Alphabet, Microsoft Talk Up Generative AI for Voice as New Data Graphs Consumer Demand

voice assistant

Speaking of generative AI — as everyone seems to be doing now — voice applications of this powerful technology are already transforming business, and consumer demand for more options in voice commerce is shaping the agendas of developers, brands and merchants.

In a week of revelations, both Google and Microsoft talked up the ways they’re respectively developing and rolling out generative artificial intelligence (AI) tools across the enterprise as new data measures the consumer appetite for voice interactions and the commerce experiences it makes possible.

As PYMNTS Karen Webster wrote on Monday (April 24), “Artificial intelligence will make voice interactions smart, personalized, adaptive, and engaging. As in truly engaging — conversational in every sense of the word. Not just reactive to a wake word and a series of prompts, but proactive and intuitive, anticipating actions based on history and context and anticipating what consumers might want to do next, just like an effective, smart, capable human assistant would do.”

On its fiscal Q3 earnings call Tuesday (April 25), Microsoft Chairman and CEO Satya Nadella supplied details on the computing giant’s progress, driven by its sweeping agreement with ChatGPT creator OpenAI, and noting that for its Azure OpenAI Service “From Coursera and Grammarly, to Mercedes-Benz and Shell, we now have more than 2,500 Azure OpenAI Service customers, up 10X quarter-over-quarter.”

“Just last week, Epic Systems shared that it was using Azure OpenAI Service to integrate the next generation of AI with its industry-leading EHR software. And we’re pleased to see brands like Shopify and Snap use the API to integrate OpenAI’s models,” Nadella added.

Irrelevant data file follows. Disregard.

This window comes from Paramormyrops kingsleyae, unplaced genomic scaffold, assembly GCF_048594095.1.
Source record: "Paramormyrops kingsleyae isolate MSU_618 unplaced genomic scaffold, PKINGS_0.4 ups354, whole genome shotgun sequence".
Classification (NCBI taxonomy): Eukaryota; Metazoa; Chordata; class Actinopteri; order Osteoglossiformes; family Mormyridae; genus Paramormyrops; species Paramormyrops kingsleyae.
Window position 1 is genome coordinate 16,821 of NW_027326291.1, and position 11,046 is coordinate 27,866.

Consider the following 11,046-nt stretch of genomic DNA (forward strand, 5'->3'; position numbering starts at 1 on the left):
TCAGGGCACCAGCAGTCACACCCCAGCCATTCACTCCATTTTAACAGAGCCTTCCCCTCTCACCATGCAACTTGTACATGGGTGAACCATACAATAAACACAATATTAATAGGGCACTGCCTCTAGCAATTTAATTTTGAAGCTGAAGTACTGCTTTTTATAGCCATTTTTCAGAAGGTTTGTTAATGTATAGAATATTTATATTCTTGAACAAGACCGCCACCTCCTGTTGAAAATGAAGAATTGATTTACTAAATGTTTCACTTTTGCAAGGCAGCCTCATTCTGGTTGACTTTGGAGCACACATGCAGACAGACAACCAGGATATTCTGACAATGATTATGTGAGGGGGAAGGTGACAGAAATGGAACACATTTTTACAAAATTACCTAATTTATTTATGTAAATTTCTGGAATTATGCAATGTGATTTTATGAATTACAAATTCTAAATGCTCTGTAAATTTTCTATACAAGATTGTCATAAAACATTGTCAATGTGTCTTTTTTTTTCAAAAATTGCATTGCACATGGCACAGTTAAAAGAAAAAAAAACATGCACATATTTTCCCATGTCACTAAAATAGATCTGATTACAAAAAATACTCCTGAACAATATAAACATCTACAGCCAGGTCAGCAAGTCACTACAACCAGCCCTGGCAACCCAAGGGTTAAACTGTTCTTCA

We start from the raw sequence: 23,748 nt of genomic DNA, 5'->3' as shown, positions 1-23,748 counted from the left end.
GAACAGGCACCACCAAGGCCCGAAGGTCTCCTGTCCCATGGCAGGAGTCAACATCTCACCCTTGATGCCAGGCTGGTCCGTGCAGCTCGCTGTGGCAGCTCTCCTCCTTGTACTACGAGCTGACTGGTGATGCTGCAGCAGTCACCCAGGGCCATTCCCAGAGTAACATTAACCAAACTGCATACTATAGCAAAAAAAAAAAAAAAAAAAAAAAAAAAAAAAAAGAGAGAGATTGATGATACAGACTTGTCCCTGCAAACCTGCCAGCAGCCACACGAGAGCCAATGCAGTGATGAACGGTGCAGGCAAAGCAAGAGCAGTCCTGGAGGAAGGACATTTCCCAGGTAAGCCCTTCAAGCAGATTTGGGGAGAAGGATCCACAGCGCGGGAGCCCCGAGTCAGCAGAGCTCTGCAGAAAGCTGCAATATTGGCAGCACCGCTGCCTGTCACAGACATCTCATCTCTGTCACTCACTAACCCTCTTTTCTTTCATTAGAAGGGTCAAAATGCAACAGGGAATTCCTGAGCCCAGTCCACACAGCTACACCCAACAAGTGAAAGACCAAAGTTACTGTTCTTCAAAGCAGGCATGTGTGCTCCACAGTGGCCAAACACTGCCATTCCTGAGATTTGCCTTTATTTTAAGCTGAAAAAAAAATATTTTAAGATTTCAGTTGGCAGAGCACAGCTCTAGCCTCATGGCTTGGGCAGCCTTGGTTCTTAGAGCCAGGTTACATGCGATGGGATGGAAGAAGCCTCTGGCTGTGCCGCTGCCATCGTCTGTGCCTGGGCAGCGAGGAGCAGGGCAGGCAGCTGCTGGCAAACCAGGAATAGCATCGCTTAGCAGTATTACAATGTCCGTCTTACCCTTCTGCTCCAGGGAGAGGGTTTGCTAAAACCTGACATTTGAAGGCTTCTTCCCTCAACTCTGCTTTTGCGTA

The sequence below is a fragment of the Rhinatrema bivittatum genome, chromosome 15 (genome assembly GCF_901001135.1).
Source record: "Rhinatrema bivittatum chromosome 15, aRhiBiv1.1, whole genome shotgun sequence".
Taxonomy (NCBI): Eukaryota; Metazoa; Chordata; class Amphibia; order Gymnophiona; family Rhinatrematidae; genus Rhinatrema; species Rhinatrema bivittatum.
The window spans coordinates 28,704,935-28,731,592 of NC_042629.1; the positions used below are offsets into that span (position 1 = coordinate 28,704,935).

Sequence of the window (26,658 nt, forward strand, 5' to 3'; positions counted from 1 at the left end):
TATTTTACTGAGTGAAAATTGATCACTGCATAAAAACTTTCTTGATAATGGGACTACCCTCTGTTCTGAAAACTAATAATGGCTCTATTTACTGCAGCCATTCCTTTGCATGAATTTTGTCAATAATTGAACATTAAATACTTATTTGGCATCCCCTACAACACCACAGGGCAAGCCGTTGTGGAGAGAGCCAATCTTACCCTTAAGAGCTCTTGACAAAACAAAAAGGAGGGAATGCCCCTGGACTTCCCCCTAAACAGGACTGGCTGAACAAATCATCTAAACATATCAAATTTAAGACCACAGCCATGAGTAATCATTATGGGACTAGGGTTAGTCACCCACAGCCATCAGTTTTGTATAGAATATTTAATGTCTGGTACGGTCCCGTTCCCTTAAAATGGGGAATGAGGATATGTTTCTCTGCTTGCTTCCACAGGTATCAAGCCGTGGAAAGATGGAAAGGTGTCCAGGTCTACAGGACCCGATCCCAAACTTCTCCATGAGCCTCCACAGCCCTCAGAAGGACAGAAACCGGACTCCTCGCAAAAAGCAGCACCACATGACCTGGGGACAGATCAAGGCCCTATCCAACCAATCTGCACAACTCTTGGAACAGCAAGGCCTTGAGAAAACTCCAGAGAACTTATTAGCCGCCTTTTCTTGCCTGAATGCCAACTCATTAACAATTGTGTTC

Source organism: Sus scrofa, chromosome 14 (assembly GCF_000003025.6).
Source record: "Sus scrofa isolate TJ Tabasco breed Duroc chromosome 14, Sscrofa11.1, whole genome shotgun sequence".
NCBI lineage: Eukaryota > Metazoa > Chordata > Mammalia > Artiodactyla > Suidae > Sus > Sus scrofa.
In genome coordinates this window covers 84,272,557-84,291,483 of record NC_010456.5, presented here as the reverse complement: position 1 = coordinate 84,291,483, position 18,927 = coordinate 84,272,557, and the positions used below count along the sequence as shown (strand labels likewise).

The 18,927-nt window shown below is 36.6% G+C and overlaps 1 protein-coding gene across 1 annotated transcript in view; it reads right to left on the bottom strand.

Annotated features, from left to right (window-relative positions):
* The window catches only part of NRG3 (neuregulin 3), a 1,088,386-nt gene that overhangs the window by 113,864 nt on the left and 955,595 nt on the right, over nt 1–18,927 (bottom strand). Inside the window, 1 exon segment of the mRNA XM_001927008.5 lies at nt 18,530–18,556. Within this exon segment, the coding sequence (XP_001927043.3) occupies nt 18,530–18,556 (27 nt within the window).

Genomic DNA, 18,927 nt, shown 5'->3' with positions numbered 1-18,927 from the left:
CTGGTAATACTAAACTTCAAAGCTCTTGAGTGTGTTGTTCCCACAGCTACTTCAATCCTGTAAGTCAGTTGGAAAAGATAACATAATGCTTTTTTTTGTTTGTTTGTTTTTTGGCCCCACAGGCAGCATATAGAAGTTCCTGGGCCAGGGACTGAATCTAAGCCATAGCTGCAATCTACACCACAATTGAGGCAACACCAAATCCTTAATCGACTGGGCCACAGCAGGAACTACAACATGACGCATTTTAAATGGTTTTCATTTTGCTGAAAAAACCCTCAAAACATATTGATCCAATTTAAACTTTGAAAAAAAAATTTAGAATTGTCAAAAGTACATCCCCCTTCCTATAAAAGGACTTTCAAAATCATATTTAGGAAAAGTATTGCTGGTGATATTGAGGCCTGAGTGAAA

That same day on the Alphabet Q1 2023 earnings call, CEO Sundar Pichai said, “Our new generative AI features are making content creation and collaboration even easier for customers like Standard Industries and Lyft. This builds on our popular AI Bard Workspace tools, Smart Canvas, and Translation Hub used by more than 9 million paying customers.”

Pichai added, “New advances in our data cloud enable Ulta Beauty to scale new digital and omnichannel experiences while focusing on customer loyalty; Shopify to bring better search results and personalization using AI; and Mercedes Benz to bring new products to market more quickly.”

consumer interest in voice tech

Voice of the Consumer

That’s all tapping into growing demand from consumers who are using voice commands in their everyday lives and see the opportunity to use it in more ways to improve the quality, convenience, and security of their digital interactions.

In the PYMNTS study “How Consumers Want to Live In the Voice Economy,” based on a survey of nearly 2,940 U.S. consumers, we found that the momentum behind increasingly “smart” Generative AI use cases has captured imaginations, and is translating to dollars, from paying for these features to using them to pay.

The study finds that 28% of Americans “are very or extremely willing to pay a monthly fee for a reliable and smart voice assistant. Among millennials, 43% are very or extremely willing to pay more than $10 a month, compared to just 5.8% of baby boomers and seniors,” with 31% of high-income consumers very or extremely willing to pay more than $10 a month.

When looking at current uses of voice AI in everyday connected living, most consumers are experiencing the benefits of voice through devices from smartphones to an assortment of smart home assistants.

voice technology

That’s largely a matter of where voice interactions are available now, and a reflection of the kinds of activities consumers feel comfortable handling with voice assistants at their current state of development.

The new research finds that today, “consumers are more familiar with using voice for simpler and low-risk tasks such as playing music, at 38%, setting alarms, at 35%, and asking for directions, at 36%. Consumers are less comfortable with riskier, if not necessarily more complex tasks, where they may be exposed to particularly damaging data errors and security breaches, such as opening a bank account, at 11%, or scheduling a doctor’s appointment, at 13%.”